Interpellation and Affect
Activating Political Potentials Across Primate Species at Jakhoo Mandir, Shimla
Journalistic and environmentalist discourses casting urban monkeys as outsiders to city landscapes in India appear in concert with efforts to produce a separation between the species through mass translocation of monkeys to beyond city limits. The monkeys are rhesus macaques, and despite popular notions that they are outsiders to human worlds, they exist and sometimes even flourish in the material-symbolic environments of South Asian cities, villages, farms and pastures. Contrary to the predominant discourse on urban monkeys, rhesus at “monkey temples” like Jakhoo Mandir in Shimla demonstrate that nonhuman primates can participate in the production of shared material-semiotic environments. Monkey temples are the products of an adaptive social hybridization at the confluence of coevolutionary interrelation, human religious-ethical sentiment, and the ongoing affective labors of monkeys. The assumption of human political and spatial pre-eminence and its correlative in management practice, mass translocation, are not necessary preconditions for a world in which both humans and monkeys can flourish.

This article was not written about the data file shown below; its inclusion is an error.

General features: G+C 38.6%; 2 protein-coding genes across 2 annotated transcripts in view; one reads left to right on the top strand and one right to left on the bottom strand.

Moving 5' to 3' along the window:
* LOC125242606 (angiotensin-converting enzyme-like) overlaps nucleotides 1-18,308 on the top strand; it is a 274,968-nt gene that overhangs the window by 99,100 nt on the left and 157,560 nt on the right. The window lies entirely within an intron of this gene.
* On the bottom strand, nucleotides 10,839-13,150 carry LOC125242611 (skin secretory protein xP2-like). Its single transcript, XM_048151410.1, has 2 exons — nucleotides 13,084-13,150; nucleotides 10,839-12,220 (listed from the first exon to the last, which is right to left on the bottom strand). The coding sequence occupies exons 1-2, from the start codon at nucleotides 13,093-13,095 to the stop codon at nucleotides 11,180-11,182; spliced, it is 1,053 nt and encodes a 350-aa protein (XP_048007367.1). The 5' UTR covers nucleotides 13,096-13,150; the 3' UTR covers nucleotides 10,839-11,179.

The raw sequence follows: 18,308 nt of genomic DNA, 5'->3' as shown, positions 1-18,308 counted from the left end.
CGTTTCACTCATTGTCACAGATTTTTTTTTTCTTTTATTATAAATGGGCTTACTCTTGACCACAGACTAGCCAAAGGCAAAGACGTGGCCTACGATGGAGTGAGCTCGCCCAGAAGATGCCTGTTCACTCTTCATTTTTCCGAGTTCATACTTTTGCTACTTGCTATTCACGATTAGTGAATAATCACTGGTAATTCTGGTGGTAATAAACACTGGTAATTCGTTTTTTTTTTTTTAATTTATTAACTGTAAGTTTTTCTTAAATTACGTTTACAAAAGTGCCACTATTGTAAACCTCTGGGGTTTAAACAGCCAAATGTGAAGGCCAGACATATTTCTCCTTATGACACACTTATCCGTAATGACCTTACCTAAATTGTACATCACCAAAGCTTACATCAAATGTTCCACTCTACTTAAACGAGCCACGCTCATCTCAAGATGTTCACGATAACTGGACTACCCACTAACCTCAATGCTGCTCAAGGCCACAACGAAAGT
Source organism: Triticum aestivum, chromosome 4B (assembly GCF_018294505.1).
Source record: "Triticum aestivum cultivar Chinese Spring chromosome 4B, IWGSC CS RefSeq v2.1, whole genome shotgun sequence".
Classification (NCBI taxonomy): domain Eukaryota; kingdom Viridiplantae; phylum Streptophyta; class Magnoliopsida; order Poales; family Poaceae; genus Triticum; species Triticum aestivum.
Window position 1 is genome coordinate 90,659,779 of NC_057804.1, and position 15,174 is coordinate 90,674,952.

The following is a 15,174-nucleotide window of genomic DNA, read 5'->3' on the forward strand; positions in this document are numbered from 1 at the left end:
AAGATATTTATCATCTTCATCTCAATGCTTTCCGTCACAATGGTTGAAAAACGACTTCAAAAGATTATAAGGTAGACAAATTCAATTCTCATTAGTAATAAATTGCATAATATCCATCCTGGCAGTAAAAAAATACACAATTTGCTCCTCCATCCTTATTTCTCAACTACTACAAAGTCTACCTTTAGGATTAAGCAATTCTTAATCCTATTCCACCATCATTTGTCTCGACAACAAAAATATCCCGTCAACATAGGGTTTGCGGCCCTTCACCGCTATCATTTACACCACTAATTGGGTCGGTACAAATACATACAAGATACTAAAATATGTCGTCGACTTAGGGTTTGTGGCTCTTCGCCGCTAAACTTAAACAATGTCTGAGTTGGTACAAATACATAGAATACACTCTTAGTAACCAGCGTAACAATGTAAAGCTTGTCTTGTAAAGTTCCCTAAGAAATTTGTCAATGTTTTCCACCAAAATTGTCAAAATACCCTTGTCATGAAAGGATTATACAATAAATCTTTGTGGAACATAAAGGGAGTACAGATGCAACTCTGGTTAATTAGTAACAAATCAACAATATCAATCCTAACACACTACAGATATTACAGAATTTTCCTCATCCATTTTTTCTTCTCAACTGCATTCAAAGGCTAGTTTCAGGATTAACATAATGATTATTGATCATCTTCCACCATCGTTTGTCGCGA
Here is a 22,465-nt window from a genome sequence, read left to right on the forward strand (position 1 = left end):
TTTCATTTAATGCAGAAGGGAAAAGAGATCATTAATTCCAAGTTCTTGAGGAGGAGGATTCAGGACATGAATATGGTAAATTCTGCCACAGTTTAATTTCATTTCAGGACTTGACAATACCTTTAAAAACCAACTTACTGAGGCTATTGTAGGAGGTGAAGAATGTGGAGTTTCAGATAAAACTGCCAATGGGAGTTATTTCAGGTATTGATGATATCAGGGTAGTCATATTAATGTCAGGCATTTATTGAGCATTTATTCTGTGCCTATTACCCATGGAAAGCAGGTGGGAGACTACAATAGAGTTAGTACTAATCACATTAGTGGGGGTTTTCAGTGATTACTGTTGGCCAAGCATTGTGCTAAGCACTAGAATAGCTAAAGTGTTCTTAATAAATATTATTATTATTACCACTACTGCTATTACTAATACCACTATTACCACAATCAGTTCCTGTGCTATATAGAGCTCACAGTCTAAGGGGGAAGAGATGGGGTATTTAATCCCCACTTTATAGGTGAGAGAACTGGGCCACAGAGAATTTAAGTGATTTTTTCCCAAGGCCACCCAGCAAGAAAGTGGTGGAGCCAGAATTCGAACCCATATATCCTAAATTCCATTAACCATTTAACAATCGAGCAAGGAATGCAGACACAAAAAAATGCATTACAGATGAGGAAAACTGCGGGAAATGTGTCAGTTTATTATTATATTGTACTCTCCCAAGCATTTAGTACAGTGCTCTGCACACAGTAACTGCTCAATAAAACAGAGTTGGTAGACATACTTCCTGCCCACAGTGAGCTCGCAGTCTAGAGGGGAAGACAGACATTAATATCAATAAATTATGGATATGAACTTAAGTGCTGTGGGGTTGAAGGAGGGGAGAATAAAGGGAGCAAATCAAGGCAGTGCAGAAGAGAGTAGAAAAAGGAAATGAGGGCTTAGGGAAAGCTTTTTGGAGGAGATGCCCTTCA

How to Cite
This work is licensed under a Creative Commons Attribution-NonCommercial 4.0 International License.